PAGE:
UK’s Sea Viper Missile Defence System Impresses During Testing

12 February 2009 (Last Updated February 12th, 2009 18:30)

The British Navy has announced that the new Sea Viper air defence missile system has successfully demonstrated its ability to protect air, land and sea forces during a second test firing. An exact replica of the air defence equipment for the new Type 45 destroyers was successfully test-f

The British Navy has announced that the new Sea Viper air defence missile system has successfully demonstrated its ability to protect air, land and sea forces during a second test firing.

An exact replica of the air defence equipment for the new Type 45 destroyers was successfully test-fired from a 12,000t trials barge Longbow off the French coast.

The Sea Viper is a highly sophisticated system that includes long-range and missile-directing radars, a combat control centre and vertical launcher missile silos. The system is designed to protect both land and sea forces from aircraft attack, as well as to defend the naval fleet against supersonic anti-ship missiles.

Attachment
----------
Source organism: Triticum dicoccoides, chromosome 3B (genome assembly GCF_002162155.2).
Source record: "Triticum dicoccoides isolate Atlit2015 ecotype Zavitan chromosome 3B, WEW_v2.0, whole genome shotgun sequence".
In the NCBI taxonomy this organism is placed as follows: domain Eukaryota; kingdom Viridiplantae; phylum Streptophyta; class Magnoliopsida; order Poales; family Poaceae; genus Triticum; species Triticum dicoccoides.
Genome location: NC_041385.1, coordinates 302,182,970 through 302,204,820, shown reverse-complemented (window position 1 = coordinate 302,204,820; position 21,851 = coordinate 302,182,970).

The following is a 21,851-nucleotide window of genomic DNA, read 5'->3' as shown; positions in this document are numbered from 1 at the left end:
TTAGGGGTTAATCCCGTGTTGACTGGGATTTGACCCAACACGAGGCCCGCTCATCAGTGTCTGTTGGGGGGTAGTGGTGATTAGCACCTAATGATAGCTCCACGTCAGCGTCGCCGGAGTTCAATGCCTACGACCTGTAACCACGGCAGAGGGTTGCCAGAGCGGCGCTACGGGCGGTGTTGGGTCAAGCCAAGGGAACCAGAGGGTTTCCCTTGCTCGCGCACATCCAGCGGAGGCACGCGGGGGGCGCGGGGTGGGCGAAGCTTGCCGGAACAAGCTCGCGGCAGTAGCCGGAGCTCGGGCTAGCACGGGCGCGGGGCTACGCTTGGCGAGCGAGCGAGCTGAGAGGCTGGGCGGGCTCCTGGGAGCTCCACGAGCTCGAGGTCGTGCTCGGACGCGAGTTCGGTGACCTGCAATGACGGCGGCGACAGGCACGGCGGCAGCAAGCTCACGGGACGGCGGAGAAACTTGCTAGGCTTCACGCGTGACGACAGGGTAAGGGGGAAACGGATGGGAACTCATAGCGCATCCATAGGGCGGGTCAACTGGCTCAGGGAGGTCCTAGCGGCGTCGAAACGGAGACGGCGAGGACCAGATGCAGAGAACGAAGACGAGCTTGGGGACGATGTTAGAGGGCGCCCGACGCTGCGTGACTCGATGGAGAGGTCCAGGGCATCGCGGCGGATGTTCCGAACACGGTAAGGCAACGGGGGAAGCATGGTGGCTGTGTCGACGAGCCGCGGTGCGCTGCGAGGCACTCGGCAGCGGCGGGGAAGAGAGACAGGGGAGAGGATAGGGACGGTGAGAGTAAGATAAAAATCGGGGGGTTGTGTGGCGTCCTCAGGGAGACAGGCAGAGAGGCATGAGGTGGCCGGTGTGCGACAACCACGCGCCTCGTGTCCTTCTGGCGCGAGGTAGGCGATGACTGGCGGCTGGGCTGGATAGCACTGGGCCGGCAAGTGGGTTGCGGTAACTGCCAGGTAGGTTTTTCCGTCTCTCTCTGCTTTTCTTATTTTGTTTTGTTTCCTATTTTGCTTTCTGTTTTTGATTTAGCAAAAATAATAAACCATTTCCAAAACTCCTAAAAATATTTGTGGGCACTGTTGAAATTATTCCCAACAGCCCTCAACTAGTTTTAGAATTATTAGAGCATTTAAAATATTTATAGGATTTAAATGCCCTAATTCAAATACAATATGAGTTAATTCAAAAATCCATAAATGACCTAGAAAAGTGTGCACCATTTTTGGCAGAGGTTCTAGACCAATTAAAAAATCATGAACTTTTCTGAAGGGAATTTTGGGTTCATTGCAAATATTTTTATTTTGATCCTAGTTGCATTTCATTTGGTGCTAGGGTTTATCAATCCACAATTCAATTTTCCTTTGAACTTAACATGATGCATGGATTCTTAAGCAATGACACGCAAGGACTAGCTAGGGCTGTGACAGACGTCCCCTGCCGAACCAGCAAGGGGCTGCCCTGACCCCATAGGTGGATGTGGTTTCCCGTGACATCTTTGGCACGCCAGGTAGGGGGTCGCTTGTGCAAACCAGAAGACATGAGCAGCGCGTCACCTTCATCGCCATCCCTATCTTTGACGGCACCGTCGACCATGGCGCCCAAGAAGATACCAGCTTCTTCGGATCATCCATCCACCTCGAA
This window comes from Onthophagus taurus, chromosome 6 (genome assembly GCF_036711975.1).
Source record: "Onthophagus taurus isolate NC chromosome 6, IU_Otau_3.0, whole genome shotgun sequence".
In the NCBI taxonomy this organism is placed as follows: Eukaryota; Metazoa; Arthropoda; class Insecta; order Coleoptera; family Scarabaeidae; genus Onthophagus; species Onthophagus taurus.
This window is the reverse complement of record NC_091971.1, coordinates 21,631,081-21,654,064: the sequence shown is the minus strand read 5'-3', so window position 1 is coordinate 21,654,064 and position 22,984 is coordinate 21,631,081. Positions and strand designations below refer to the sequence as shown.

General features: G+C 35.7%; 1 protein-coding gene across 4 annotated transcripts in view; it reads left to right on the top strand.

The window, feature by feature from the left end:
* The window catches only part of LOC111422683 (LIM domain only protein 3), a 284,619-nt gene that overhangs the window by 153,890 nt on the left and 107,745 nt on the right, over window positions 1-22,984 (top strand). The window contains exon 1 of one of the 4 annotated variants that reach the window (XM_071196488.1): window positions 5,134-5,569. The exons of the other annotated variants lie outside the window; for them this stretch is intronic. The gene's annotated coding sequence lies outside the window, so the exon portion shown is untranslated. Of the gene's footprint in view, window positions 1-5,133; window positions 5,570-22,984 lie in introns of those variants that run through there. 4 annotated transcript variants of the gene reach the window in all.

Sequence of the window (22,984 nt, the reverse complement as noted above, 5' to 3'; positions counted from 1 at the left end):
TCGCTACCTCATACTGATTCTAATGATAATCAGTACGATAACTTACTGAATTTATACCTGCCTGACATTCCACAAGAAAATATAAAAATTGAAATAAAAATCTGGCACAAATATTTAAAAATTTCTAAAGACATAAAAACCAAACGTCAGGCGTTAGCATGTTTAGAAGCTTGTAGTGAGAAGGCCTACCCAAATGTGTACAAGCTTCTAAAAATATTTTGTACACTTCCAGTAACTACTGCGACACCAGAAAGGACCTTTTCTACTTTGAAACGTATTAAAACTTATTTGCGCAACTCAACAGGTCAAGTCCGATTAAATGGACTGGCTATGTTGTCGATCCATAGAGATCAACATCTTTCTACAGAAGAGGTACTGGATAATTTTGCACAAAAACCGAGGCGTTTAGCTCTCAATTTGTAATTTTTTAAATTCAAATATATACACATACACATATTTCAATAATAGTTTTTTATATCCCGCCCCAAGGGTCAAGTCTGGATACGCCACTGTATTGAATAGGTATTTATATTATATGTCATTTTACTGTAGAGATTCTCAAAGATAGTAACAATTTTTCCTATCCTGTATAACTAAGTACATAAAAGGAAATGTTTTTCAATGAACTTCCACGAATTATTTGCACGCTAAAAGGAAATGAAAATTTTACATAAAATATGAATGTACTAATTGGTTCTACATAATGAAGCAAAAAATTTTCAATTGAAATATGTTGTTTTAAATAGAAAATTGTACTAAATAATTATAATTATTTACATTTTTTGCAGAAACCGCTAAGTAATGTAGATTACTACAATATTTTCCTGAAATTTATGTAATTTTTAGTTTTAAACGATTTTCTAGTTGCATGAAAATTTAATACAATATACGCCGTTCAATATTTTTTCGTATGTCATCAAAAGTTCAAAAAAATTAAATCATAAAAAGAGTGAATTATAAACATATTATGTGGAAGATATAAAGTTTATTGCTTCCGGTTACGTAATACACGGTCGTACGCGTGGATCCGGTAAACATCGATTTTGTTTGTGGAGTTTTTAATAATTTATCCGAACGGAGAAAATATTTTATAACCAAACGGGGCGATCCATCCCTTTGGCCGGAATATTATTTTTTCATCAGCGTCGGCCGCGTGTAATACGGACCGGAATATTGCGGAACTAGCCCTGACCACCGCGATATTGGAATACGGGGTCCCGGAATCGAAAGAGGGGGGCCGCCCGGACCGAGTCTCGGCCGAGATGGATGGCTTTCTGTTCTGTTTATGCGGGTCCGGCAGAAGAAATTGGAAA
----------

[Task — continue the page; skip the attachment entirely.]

MOD Defence Equipment and Support Medium Range Air Defence Weapons team leader, David Emly said that the system had worked admirably.

"This test was much more difficult with the target simulating a low-level anti-ship missile at close range and so I am very pleased with the result as it demonstrates that the Type 45 Destroyer's powerful Anti-Air Warfare capability is on track to be delivered in 2010," he said.

The system will be used on the recently arrived Type 45 destroyer, HMS Daring, into her home port of Portsmouth for the first time in January. Integrating the Sea Viper system is the main focus of the ship's remaining trials before she is declared ready for service.

The Sea Viper air defence system is composed of the Sampson radar, a combat management system, long-range radar, the Sylver missile launching system and Aster 15 and Aster 30 missiles.

The Aster missiles are capable of speeds in excess of mach four and are highly agile, using an innovative system called 'Pif Paf'. This combines conventional aerodynamic control with a novel lateral thrust system.

The trial comprised the firing of a single Aster 15 missile launched against a Mirach target simulating a low-level attack from an anti-ship missile.

By Daniel Garrun.